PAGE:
"Diversity is Our Strength"? Memory, Trauma and Social Critique in Contemporary Canadian Literature by Indigenous Women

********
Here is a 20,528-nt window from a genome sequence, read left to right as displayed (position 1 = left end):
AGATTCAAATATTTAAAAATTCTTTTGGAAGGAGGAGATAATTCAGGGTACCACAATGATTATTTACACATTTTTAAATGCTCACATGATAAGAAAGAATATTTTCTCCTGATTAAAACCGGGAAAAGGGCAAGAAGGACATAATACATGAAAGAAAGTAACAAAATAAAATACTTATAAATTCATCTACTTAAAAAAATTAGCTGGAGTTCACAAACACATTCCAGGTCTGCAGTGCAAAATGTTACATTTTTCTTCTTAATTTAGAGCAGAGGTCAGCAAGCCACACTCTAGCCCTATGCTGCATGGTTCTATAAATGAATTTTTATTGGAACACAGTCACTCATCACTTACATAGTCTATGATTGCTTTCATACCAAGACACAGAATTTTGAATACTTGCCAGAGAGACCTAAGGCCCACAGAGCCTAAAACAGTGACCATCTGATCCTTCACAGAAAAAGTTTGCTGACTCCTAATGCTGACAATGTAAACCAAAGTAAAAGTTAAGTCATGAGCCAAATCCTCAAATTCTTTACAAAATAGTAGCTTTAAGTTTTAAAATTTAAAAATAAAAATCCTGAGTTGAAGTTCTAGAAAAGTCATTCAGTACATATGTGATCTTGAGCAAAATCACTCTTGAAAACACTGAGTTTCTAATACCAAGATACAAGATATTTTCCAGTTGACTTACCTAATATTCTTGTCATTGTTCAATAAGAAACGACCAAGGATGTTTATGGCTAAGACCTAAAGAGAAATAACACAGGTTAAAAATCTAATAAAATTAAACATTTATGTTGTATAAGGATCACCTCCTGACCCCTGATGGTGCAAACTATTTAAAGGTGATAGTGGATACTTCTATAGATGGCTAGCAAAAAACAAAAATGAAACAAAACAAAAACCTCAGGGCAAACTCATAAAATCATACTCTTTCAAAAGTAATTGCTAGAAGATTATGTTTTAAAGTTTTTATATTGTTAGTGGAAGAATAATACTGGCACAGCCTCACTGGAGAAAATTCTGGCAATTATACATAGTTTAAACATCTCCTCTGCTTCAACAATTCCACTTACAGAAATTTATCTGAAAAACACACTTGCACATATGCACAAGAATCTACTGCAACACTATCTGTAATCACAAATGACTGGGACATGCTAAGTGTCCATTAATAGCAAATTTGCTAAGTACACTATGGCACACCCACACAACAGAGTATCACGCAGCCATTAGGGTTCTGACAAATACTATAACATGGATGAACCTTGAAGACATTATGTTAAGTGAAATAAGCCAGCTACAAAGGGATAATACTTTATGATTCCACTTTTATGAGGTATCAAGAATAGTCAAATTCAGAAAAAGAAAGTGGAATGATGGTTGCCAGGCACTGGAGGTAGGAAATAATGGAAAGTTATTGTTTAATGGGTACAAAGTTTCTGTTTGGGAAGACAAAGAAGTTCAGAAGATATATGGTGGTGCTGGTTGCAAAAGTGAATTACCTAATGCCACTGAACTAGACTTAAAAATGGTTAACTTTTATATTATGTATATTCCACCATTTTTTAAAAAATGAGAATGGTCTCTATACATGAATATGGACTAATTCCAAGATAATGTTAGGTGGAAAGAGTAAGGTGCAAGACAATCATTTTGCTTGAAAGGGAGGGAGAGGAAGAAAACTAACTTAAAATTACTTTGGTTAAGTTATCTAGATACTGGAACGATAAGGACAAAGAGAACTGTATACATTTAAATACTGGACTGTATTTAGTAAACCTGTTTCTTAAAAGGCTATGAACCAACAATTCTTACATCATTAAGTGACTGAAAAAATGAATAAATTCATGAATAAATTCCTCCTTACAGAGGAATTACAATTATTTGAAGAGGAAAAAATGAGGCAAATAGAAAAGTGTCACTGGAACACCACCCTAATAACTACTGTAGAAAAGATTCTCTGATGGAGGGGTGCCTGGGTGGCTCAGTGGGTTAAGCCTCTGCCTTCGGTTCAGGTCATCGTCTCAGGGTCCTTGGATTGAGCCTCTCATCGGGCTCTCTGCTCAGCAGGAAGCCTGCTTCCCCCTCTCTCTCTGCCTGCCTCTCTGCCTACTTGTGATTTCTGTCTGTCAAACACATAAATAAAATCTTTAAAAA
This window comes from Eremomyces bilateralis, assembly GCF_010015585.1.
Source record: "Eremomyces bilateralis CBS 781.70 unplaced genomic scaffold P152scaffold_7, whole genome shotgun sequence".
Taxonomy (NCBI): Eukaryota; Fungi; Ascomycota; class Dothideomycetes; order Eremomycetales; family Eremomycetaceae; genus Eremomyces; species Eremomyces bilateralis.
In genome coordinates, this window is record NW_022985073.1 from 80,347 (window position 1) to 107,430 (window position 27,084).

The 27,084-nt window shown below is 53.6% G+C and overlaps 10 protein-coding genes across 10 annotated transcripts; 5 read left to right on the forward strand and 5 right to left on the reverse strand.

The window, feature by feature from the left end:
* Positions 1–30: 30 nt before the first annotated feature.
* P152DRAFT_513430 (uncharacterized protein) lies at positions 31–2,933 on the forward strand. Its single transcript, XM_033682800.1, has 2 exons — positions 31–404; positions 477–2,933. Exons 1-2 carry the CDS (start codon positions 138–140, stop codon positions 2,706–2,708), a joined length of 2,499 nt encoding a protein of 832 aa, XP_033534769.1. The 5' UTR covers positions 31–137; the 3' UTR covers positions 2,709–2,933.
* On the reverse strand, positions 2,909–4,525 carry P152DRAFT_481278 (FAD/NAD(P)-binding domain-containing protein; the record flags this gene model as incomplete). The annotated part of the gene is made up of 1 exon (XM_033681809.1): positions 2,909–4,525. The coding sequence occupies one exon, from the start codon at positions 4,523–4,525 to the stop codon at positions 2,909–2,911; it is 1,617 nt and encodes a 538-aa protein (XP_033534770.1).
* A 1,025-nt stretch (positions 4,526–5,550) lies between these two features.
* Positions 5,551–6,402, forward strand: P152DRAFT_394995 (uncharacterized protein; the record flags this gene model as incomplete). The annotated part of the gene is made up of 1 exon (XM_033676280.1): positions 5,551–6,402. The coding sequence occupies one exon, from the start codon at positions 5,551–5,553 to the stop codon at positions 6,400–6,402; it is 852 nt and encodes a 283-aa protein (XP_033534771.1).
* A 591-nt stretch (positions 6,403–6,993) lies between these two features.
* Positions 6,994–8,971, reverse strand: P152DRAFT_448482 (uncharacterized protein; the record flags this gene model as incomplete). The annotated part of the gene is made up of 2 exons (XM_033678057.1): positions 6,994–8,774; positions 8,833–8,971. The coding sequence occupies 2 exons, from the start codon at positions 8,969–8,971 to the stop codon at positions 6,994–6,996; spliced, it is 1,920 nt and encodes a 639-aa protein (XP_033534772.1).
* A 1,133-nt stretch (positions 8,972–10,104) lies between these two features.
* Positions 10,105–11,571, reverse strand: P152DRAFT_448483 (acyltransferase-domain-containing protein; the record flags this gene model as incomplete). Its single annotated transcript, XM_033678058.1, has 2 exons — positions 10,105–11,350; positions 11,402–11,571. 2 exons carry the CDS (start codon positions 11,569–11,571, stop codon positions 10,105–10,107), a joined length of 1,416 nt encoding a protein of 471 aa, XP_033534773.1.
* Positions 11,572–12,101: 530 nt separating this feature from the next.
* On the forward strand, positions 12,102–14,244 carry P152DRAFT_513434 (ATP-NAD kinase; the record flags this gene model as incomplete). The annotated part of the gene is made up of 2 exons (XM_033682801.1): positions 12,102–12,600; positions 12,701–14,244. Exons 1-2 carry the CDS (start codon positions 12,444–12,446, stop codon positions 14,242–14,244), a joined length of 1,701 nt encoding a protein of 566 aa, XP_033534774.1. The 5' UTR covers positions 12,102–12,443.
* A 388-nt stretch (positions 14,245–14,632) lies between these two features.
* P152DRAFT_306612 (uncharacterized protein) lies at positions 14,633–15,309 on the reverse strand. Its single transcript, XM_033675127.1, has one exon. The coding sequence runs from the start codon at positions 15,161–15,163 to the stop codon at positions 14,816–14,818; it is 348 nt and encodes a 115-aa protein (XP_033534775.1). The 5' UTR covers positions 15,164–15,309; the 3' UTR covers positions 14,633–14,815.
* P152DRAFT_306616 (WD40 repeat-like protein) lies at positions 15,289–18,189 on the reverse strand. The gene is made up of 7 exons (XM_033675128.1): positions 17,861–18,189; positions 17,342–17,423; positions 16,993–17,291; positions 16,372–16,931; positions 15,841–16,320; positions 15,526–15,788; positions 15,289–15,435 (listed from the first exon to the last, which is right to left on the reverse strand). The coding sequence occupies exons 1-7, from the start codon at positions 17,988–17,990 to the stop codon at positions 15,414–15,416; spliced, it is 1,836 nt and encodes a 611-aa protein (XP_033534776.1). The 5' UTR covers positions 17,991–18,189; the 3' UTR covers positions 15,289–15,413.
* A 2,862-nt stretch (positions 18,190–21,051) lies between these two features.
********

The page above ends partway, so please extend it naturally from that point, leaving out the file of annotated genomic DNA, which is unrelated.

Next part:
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This thesis aims to demonstrate how Indigenous female authors represent the traumas suffered from Canadian government policies between the early days of the Confederation of Canada and 1996. That year signifies the closure of the last residential school, which had for over a century been in practice to prevent children from growing up surrounded by Indigenous peoples. The residential school program was part of the Indian Act, the principal statute through which Indigenous peoples are governed in Canada, but which used to have the objective to assimilate Indigenous peoples into the dominant settler society. Although the residential school program is the best-known example of how the Canadian government tried to achieve this, it was not the only policy. Forced adoptions carried out between the 1960s and 1980s have had a lasting impact on both the parents and the children. Both these federal policies have caused traumas that continue to affect Indigenous peoples, even if they have not experienced them first-hand. This thesis seeks to explore the literary tools that Indigenous women use to portray the traumas and how they criticize a wealthy, democratic country that proudly presents itself as a multicultural-loving, inclusive society where diversity is the unifying factor between all Canadians.
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